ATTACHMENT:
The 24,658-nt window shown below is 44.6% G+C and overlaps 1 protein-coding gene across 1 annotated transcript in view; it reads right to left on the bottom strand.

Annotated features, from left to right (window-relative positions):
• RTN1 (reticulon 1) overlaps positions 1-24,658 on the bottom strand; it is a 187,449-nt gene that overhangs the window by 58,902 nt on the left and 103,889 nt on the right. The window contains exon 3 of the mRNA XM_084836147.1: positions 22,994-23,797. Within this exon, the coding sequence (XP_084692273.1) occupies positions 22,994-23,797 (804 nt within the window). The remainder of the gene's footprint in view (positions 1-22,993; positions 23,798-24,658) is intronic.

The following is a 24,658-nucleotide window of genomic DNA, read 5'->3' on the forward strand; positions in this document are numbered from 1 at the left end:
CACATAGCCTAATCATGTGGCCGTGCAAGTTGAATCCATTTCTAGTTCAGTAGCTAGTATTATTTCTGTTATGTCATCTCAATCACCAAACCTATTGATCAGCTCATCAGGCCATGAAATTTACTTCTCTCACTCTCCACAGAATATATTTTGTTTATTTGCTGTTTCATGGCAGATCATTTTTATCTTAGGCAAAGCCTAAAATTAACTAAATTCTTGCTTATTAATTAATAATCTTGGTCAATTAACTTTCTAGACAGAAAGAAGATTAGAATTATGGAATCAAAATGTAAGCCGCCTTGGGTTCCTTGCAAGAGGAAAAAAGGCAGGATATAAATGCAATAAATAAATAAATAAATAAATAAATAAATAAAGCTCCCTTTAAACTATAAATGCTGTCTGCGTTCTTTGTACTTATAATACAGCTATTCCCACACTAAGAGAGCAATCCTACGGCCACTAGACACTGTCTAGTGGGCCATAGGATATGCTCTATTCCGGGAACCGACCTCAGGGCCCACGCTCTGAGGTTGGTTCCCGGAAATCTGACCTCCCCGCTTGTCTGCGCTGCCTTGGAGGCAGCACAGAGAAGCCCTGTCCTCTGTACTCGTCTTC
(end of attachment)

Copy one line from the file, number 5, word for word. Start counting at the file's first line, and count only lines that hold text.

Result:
CACATAGCCTAATCATGTGGCCGTGCAAGTTGAATCCATTTCTAGTTCAGTAGCTAGTATTATTTCTGTTATGTCATCTCAATCACCAAACCTATTGATCAGCTCATCAGGCCATGAAATTTACTTCTCTCACTCTCCACAGAATATATTTTGTTTATTTGCTGTTTCATGGCAGATCATTTTTATCTTAGGCAAAGCCTAAAATTAACTAAATTCTTGCTTATTAATTAATAATCTTGGTCAATTAACTTTCTAGACAGAAAGAAGATTAGAATTATGGAATCAAAATGTAAGCCGCCTTGGGTTCCTTGCAAGAGGAAAAAAGGCAGGATATAAATGCAATAAATAAATAAATAAATAAATAAATAAATAAAGCTCCCTTTAAACTATAAATGCTGTCTGCGTTCTTTGTACTTATAATACAGCTATTCCCACACTAAGAGAGCAATCCTACGGCCACTAGACACTGTCTAGTGGGCCATAGGATATGCTCTATTCCGGGAACCGACCTCAGGGCCCACGCTCTGAGGTTGGTTCCCGGAAATCTGACCTCCCCGCTTGTCTGCGCTGCCTTGGAGGCAGCACAGAGAAGCCCTGTCCTCTGTACTCGTCTTC